Catching up with Generation Next

We checked in with some past winners of Canadian Grocer's Generation Next Awards to find out how their careers have been shaping up
Kristin Laird
Managing Editor
Kristin Laird

Since 2011, Canadian Grocer’s Generation Next Awards have celebrated emerging leaders (under 40) who are shaping Canada’s grocery industry. We checked in with a few past winners to find out how their careers have been shaping up.

Do you know a rising star in the grocery industry? Submit your nomination here by Sept. 15.

Éric Côté
Éric Côté

Éric Côté | 2015 WINNER

Job then: Vice-president of customer experience for Metro in Quebec 
Job now: Vice-president, general manager of Groupe Première Moisson

What has changed in your career since winning the Generation Next Award? 

When I won, I was just promoted to vice-president of customer experience for the Metro banner in Quebec. Subsequently, I transitioned to the role of vice-president of central procurement grocery for Metro. It allowed me to work for both the Quebec and Ontario divisions and collaborate with all banners of Metro, including Jean Coutu after the acquisition in 2018. Finally, since March 2020, I have had the privilege of leading the Première Moisson group, an artisanal bakery in Quebec.

Describe what you do.

I’m responsible for the overall management of the company. We have two divisions: retail and bakery plants. In the retail division, I oversee 23 stores in Quebec, where our breads and viennoiseries are baked fresh daily. I have an exceptional team. Additionally, I oversee two plants in the Greater Montreal Area. One plant, in Vaudreuil-Dorion, specializes in our artisanal bread. The other plant in Baie-d’Urfé is where we craft our baguettes, ciabattas and other varieties. We also have two pastry lines creating our croissants. All these products are distributed to grocery stores in Canada and the United States.

Jacky Ho
Jacky Ho

Jacky Ho | 2017 WINNER

Job then: Store manager, Price Smart Foods, Overwaitea Food Group 
Job now: Regional director, Save-On-Foods & PriceSmart Foods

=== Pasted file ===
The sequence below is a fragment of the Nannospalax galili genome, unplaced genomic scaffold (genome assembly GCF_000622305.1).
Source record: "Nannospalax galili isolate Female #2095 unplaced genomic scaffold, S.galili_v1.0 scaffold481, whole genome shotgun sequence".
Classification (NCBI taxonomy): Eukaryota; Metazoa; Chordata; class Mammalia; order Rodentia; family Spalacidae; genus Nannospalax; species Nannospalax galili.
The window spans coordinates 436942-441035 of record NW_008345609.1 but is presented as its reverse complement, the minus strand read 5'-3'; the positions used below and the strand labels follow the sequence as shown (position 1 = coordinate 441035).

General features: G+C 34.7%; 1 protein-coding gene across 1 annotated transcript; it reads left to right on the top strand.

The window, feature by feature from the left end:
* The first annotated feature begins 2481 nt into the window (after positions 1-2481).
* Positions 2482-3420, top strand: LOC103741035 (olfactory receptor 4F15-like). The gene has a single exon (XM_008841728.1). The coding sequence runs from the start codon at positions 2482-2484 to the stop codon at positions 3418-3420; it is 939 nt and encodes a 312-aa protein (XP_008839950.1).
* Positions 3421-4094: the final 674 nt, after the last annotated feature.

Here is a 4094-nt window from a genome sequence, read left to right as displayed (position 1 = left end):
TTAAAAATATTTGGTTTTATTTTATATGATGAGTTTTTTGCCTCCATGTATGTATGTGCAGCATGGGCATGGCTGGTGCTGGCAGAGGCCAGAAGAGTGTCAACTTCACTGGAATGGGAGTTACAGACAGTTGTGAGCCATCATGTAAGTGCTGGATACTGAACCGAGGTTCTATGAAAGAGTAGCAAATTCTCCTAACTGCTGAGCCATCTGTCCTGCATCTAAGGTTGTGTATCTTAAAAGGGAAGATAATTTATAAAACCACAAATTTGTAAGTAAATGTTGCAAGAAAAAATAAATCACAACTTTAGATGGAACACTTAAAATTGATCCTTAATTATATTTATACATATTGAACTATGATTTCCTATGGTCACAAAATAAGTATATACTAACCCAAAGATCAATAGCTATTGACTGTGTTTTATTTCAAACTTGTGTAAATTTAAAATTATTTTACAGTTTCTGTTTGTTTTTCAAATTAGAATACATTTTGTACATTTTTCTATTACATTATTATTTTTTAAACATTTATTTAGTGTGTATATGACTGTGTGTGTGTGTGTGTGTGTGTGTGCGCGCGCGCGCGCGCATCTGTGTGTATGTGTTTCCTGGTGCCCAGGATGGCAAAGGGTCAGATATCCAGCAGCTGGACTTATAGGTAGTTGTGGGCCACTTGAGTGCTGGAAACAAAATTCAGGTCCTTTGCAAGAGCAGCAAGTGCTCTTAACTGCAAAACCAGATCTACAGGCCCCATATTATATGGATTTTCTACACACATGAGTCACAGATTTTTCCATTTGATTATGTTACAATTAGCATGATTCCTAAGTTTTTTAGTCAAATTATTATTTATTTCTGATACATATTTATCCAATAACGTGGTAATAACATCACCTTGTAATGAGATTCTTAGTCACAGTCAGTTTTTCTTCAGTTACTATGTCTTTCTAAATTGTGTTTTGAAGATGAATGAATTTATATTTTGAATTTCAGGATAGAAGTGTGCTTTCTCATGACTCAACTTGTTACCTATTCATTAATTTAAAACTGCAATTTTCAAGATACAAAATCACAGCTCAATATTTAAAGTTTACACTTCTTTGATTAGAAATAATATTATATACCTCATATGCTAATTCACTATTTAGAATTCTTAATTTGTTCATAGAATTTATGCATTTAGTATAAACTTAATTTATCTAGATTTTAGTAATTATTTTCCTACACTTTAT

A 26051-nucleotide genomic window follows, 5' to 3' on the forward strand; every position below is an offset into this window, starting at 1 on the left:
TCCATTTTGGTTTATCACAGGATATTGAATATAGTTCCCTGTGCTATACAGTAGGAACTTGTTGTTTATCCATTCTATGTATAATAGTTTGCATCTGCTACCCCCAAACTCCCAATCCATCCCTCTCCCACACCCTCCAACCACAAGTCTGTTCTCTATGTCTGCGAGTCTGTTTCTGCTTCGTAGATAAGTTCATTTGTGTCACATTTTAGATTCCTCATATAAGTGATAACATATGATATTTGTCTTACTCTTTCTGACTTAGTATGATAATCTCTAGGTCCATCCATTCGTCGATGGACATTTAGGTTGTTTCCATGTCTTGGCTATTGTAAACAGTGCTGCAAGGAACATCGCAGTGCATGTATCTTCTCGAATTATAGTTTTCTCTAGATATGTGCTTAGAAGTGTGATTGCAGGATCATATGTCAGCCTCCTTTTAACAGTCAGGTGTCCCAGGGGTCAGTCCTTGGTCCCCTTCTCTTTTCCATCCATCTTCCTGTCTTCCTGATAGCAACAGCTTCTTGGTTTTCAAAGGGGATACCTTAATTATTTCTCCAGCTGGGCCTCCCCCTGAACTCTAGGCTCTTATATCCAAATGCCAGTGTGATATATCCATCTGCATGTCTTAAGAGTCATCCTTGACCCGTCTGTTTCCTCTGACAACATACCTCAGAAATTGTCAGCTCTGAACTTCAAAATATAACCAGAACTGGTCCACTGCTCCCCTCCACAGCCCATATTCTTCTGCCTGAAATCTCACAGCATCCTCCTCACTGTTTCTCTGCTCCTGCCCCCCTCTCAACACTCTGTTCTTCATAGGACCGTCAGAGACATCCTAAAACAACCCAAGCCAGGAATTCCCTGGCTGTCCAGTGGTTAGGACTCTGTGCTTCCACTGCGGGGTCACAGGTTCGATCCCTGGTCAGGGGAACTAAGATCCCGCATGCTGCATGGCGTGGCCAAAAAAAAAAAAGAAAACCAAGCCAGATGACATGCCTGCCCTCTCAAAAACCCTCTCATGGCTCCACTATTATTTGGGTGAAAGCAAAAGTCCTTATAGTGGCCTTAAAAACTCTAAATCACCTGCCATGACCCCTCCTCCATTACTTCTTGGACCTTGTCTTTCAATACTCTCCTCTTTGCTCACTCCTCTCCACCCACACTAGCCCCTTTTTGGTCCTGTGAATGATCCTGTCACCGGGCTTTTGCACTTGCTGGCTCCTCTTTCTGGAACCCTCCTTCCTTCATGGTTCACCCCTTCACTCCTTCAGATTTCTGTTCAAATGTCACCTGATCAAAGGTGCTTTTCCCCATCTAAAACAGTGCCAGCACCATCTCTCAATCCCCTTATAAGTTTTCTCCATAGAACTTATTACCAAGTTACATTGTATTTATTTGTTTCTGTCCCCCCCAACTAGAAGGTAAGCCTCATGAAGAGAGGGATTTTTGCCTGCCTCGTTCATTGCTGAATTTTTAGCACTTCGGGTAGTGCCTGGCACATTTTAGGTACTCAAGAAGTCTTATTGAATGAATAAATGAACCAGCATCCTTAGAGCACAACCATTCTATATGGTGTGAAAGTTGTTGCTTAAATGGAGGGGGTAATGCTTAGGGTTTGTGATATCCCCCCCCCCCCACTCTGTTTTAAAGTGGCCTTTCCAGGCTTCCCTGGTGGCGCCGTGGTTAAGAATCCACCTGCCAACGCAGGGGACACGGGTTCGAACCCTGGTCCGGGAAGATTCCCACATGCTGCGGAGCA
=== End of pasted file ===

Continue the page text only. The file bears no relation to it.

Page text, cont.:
What has changed in your career since winning the Generation Next Award? 

Since winning the Generation Next Award, Save-On-Foods has given me an opportunity to become a regional director. I am very thankful for this recognition and experience as it has allowed me to continue to grow my career and continue my learning. I currently support the PriceSmart Foods banner and some SaveOn-Foods stores in British Columbia.

What’s your favourite thing about working in this industry? 

There’s no one favourite thing, rather a group of things that make this industry fun and exciting. I love being able to interact with so many people in different areas of our business who are passionate about what they do. There are so many career paths in the grocery industry that allow you to explore and learn. This creates a great opportunity to find something you love and excel at as you journey through your career. The people in this industry have big hearts and I loved seeing how our company and supplier partners came together to support people in need during recent floods in B.C., to get food to areas that were impacted. And, of course, the food! Being able to see, taste and experience different foods is amazing.

Sarah Au
Sarah Au

Sarah Au | 2021 WINNER

Job then: Director of marketing 
Job now: Senior director of marketing

What has changed in your career since winning the Generation Next Award? 

My portfolio now includes Muskoka Brewery, Muskoka Spirits, Vancouver Island Brewing and Rally Beer Co. With the change in consumption habits over the past few years, we are ensuring we have a portfolio to meet those needs. This includes expanding into spirits with canned cocktails for a more premium experience, non-alcoholic beers and tea infusions for those looking to break up their alcohol consumption, and functional beverages crafted for an active lifestyle.

What career advice would you give your younger self? 

  1. Focus less on titles, career “timelines” and what is a “cool brand” to work on, and focus more on how each role can build out your skillset to make you a better marketer and leader.
  2. Find the value in every piece of feedback or criticism – it is intended to make you better! Being defensive is counterproductive.
  3. Don’t be afraid to reach out for mentorship or advice. I have been pleasantly surprised at how generous C-suite and senior-level leaders were with their time and expertise. 

This article first appeared in Canadian Grocer’s August 2023 issue.

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